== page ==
"Dean?" Sam's moved out of the warpath as Dad hobbles towards the car. "Shit, Dean."

How long's passed since the Demon fled? Not that he really cares but if he's going to follow this drama to it's end, he needs to have a set sequence of events. His lips refuse to offer the question and he doesn't have any awesome psychic powers to boost his thoughts. Hell, his eyes won't even obey him; they just hover at half mast, twitching to the knock, knockof his heart.

"God, you're really bleeding," Sam mutters, his hands hovering close. "Oh shit."

Bad dialogue, he tells his brain which sits drooling next to him. Every now and again, it switches on long enough to tell him he's really, really hurting. But it's too degraded to do much else so it just lolls there, half-conscious, while he stares out at nothingness. It doesn't process that Sam has him under the arms until his stomach comes to read him the riot act. It replaces his heart, which has, begrudgingly, agreed to take his apology and repentance. Hurts, hurts, hurts, it chants. You're gonna puke all down his shirt. Gonna puke. Gonna puke. Gonna puke!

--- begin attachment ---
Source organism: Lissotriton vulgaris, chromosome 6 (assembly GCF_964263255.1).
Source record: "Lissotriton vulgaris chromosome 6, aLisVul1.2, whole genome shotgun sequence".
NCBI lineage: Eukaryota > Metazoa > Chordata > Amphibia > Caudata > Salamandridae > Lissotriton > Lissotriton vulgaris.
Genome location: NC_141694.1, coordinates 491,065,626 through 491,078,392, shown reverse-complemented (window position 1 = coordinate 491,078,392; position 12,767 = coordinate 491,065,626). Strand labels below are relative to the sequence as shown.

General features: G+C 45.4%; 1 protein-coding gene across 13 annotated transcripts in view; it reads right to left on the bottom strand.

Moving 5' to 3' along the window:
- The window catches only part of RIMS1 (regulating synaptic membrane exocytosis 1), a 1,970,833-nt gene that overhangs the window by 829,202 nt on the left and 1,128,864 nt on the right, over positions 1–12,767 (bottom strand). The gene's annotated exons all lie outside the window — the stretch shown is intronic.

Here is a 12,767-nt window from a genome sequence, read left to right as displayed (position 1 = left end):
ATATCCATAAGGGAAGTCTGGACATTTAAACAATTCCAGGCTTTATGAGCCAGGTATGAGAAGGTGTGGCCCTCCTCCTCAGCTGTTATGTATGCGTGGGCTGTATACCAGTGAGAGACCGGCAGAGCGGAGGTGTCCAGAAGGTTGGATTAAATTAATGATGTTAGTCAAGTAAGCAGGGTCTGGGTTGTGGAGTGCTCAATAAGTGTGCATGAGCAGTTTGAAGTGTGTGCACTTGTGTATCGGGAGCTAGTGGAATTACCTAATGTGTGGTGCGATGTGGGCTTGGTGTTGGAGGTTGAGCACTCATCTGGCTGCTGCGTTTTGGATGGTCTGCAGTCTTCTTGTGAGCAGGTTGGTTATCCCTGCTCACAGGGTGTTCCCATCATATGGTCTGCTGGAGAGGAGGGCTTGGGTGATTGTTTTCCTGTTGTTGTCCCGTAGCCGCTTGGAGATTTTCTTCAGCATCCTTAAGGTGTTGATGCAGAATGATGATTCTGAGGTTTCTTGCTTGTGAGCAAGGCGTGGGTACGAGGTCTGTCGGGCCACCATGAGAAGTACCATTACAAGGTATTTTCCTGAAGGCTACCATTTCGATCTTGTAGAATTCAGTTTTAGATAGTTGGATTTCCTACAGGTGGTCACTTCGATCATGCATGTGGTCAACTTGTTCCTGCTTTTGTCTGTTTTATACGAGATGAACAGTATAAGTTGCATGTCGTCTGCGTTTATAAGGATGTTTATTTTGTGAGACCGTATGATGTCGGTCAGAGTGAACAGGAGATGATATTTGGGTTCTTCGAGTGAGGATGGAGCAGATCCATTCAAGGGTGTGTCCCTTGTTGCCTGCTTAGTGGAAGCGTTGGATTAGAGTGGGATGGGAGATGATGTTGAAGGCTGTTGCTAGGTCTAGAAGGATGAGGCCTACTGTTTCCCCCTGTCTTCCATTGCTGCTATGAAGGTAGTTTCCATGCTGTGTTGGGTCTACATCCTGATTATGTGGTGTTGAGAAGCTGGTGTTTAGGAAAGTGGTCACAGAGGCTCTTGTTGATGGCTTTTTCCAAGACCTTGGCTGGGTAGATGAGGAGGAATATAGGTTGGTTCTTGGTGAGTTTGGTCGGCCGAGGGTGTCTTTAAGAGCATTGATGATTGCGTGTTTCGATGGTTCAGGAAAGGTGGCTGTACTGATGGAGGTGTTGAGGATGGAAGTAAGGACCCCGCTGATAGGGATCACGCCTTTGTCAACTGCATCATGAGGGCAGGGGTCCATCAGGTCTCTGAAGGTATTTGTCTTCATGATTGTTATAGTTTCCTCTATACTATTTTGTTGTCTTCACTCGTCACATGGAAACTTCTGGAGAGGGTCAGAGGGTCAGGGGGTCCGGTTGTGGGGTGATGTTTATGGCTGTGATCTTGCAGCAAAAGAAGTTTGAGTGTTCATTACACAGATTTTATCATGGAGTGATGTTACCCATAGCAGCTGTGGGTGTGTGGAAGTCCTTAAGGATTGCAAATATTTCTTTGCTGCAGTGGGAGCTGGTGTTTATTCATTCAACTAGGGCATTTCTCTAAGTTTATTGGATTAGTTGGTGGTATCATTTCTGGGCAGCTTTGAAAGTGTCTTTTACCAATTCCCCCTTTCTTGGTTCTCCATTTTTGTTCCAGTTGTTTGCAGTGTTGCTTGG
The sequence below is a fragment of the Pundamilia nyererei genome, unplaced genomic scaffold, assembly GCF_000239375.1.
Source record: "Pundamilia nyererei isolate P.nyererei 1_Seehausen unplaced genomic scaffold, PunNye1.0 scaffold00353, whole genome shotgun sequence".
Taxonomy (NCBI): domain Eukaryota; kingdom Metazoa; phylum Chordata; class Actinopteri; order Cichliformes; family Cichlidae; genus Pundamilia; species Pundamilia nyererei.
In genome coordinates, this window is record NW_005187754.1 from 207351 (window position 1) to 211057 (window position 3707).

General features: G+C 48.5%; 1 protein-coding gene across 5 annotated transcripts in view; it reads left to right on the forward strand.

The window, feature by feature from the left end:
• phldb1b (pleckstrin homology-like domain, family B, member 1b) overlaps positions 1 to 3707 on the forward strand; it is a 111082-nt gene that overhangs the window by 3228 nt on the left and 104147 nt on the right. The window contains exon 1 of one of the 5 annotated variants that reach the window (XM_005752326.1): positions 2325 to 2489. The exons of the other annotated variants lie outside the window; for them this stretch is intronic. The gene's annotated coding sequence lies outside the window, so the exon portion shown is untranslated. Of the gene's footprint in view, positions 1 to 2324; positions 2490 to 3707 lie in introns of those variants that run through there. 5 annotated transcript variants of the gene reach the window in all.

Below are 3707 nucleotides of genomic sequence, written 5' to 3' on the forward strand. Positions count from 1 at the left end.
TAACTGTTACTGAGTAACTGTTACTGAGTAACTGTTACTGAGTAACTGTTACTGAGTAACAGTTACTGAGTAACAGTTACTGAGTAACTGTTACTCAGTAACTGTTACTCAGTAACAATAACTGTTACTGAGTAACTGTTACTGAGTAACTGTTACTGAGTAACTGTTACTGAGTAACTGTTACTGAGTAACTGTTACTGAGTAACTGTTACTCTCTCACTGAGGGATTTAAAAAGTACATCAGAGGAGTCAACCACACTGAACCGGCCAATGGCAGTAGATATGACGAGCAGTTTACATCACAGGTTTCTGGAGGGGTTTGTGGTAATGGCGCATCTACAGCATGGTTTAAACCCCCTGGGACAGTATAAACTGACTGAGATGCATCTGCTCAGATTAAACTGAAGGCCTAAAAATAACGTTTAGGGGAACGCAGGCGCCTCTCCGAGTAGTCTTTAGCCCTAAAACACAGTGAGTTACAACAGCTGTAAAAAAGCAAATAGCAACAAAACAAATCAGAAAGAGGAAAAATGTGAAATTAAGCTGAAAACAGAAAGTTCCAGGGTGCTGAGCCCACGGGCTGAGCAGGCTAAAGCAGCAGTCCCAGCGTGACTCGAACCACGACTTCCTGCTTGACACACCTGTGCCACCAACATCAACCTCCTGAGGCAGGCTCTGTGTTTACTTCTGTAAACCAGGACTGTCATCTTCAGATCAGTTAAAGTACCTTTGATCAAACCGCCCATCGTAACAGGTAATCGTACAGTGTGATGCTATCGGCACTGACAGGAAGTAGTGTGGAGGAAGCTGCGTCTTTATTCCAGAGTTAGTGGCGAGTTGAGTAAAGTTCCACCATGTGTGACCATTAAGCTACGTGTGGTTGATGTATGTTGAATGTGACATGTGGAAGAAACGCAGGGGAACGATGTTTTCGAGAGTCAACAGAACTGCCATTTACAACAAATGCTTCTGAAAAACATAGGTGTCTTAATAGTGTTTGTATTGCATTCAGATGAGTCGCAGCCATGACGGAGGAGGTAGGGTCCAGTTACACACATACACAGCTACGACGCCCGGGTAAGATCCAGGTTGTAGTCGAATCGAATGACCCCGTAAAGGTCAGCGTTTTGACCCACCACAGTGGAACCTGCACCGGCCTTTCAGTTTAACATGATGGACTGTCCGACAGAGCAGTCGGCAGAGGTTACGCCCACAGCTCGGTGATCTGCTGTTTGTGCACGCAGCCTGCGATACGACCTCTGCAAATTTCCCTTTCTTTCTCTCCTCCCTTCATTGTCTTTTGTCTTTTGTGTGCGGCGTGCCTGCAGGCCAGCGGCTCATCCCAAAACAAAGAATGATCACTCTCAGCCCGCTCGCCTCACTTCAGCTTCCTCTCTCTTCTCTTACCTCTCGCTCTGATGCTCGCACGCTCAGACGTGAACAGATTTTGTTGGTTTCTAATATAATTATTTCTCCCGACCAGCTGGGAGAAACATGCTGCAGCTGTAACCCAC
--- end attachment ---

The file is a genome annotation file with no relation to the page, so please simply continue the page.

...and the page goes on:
"No, no," Sam corrects. "No, you're gonna be okay. Just try to hang in there. The hospital's really close. Really, really close."

Puke, puke, puke, puke, Stomach mumbles. Puke. And he does, but it's mostly water mixed with bodily fluids. He notes, with the distant interest of an audience member, that there's a lot of blood in there with it. His brain, in a moment of clarity, gives him a blinding flash of pain in his head but then slouches back to it's original position of retardation.

"Shit," Sam repeats. "Shit, shit, shit."